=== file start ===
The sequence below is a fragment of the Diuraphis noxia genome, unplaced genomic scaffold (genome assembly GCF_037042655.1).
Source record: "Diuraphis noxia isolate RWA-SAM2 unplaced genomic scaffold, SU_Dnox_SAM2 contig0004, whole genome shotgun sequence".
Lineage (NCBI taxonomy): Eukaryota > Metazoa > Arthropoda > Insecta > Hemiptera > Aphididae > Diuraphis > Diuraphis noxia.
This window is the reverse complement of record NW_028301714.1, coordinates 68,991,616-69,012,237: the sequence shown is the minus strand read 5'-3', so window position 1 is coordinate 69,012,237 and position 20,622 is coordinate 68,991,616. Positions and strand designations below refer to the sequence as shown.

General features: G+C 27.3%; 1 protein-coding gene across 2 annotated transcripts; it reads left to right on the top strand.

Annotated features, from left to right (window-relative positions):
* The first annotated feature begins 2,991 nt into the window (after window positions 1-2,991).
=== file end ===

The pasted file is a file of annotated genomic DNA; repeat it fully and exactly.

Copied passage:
The sequence below is a fragment of the Diuraphis noxia genome, unplaced genomic scaffold (genome assembly GCF_037042655.1).
Source record: "Diuraphis noxia isolate RWA-SAM2 unplaced genomic scaffold, SU_Dnox_SAM2 contig0004, whole genome shotgun sequence".
Lineage (NCBI taxonomy): Eukaryota > Metazoa > Arthropoda > Insecta > Hemiptera > Aphididae > Diuraphis > Diuraphis noxia.
This window is the reverse complement of record NW_028301714.1, coordinates 68,991,616-69,012,237: the sequence shown is the minus strand read 5'-3', so window position 1 is coordinate 69,012,237 and position 20,622 is coordinate 68,991,616. Positions and strand designations below refer to the sequence as shown.

General features: G+C 27.3%; 1 protein-coding gene across 2 annotated transcripts; it reads left to right on the top strand.

Annotated features, from left to right (window-relative positions):
* The first annotated feature begins 2,991 nt into the window (after window positions 1-2,991).